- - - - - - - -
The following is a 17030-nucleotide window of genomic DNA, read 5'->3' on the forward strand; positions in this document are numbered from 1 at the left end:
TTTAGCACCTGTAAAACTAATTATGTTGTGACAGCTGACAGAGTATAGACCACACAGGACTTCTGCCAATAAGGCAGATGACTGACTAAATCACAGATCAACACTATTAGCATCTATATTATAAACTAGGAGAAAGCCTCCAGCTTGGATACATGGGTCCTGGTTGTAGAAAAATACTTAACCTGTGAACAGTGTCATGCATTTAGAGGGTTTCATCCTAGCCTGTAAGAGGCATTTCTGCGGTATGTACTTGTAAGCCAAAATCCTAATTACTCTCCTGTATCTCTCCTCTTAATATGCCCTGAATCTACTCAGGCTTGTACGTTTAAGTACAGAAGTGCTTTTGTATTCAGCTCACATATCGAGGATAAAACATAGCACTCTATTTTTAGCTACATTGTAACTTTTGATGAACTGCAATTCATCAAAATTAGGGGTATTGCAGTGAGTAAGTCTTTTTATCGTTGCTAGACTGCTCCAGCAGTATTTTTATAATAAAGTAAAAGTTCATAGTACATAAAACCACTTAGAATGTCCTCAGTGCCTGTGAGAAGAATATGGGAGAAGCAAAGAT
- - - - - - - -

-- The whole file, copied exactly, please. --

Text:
The following is a 17030-nucleotide window of genomic DNA, read 5'->3' on the forward strand; positions in this document are numbered from 1 at the left end:
TTTAGCACCTGTAAAACTAATTATGTTGTGACAGCTGACAGAGTATAGACCACACAGGACTTCTGCCAATAAGGCAGATGACTGACTAAATCACAGATCAACACTATTAGCATCTATATTATAAACTAGGAGAAAGCCTCCAGCTTGGATACATGGGTCCTGGTTGTAGAAAAATACTTAACCTGTGAACAGTGTCATGCATTTAGAGGGTTTCATCCTAGCCTGTAAGAGGCATTTCTGCGGTATGTACTTGTAAGCCAAAATCCTAATTACTCTCCTGTATCTCTCCTCTTAATATGCCCTGAATCTACTCAGGCTTGTACGTTTAAGTACAGAAGTGCTTTTGTATTCAGCTCACATATCGAGGATAAAACATAGCACTCTATTTTTAGCTACATTGTAACTTTTGATGAACTGCAATTCATCAAAATTAGGGGTATTGCAGTGAGTAAGTCTTTTTATCGTTGCTAGACTGCTCCAGCAGTATTTTTATAATAAAGTAAAAGTTCATAGTACATAAAACCACTTAGAATGTCCTCAGTGCCTGTGAGAAGAATATGGGAGAAGCAAAGAT